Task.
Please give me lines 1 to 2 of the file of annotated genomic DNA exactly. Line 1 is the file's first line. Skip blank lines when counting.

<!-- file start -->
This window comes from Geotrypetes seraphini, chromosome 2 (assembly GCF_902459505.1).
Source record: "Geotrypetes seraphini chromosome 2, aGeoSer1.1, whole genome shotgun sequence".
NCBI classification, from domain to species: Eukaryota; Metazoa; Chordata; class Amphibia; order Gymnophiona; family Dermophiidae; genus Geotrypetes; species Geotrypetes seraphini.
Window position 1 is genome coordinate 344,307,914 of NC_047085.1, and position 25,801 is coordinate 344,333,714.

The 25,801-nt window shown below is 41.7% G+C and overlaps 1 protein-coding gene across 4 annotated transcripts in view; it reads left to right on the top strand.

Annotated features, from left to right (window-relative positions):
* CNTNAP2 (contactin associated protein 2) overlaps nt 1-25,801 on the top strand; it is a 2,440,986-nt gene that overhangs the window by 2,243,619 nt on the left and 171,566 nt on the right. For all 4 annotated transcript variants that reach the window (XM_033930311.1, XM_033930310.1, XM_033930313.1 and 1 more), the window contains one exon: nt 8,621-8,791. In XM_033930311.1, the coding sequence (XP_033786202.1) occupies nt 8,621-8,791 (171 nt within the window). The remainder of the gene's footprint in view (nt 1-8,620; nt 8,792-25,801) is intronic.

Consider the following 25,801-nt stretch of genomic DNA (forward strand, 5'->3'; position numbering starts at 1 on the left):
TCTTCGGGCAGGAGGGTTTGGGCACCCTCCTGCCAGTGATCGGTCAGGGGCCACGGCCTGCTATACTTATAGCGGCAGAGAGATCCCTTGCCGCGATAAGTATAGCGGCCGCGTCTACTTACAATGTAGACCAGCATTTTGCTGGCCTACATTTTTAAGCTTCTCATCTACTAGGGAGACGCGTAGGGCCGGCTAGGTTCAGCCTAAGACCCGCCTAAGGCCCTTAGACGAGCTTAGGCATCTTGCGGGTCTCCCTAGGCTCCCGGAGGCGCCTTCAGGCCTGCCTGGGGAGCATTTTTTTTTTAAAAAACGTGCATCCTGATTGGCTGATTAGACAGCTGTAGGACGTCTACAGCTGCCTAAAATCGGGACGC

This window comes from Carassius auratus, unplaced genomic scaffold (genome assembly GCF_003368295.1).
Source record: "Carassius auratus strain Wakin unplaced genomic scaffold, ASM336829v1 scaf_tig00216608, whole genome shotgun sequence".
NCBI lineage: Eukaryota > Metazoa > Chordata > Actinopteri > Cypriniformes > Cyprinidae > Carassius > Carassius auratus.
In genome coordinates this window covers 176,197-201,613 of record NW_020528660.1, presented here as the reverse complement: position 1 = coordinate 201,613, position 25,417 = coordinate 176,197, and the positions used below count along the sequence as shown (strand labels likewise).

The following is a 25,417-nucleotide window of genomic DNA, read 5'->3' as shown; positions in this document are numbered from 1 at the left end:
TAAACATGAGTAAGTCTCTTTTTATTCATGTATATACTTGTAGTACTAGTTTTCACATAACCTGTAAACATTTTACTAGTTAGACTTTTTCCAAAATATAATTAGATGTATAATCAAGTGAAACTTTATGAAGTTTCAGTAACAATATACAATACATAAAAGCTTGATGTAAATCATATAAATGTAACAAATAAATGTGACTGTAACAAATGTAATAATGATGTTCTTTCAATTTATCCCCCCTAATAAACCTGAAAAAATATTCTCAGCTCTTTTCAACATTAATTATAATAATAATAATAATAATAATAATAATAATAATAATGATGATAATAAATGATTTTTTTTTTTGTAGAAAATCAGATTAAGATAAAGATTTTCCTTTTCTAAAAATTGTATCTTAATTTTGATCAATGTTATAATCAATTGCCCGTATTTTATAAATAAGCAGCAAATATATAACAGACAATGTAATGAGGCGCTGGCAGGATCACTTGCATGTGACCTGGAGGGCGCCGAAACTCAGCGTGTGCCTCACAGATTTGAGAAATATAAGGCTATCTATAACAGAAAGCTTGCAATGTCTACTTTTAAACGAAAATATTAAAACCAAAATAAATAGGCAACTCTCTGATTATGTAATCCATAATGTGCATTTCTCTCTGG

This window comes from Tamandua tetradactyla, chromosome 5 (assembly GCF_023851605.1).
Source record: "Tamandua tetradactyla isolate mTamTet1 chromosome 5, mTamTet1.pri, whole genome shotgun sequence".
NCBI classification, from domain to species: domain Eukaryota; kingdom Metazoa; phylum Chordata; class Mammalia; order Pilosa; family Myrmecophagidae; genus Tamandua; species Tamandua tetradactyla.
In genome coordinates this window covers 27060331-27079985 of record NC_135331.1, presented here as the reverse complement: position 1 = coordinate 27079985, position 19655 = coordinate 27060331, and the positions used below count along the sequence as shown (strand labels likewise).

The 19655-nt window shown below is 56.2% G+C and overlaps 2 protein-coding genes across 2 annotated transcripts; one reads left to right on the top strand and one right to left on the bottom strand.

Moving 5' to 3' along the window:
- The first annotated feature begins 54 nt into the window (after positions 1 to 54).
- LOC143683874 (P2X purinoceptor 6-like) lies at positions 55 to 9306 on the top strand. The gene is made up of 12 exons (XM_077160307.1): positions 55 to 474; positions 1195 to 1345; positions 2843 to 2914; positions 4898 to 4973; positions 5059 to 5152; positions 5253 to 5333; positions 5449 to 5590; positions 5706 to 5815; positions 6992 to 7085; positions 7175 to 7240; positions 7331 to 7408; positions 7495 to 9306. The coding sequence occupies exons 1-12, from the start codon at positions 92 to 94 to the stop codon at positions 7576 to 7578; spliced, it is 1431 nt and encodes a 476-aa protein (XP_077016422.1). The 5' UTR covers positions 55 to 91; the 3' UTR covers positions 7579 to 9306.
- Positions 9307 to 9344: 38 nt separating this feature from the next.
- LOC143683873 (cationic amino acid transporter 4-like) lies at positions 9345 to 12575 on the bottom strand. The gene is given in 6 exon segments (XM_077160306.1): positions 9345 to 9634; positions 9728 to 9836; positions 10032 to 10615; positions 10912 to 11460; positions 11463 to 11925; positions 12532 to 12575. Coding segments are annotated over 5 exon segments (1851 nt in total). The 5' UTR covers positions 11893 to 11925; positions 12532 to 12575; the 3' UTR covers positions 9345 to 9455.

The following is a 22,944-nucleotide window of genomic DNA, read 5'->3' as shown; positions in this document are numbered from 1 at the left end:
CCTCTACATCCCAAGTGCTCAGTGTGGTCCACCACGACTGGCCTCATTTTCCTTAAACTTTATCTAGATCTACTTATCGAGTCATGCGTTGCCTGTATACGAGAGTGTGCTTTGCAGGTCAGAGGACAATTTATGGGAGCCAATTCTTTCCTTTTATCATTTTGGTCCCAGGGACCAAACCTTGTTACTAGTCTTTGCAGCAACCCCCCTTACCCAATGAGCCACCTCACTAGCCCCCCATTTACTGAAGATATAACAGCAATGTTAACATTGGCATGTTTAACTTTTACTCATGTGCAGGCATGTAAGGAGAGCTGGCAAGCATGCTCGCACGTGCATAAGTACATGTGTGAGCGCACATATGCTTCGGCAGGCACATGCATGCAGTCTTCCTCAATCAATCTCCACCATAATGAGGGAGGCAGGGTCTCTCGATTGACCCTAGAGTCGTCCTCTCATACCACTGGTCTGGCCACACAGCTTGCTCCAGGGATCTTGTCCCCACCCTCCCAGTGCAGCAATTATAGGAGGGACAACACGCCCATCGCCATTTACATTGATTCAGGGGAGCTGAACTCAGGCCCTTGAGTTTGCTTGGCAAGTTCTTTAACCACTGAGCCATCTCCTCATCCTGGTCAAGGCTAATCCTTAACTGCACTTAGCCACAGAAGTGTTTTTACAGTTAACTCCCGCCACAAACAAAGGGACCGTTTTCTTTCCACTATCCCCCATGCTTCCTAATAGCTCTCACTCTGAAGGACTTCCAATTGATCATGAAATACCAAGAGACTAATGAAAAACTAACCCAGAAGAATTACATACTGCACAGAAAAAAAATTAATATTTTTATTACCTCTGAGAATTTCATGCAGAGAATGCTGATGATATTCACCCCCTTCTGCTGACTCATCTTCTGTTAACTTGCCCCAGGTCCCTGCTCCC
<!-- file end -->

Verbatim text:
This window comes from Geotrypetes seraphini, chromosome 2 (assembly GCF_902459505.1).
Source record: "Geotrypetes seraphini chromosome 2, aGeoSer1.1, whole genome shotgun sequence".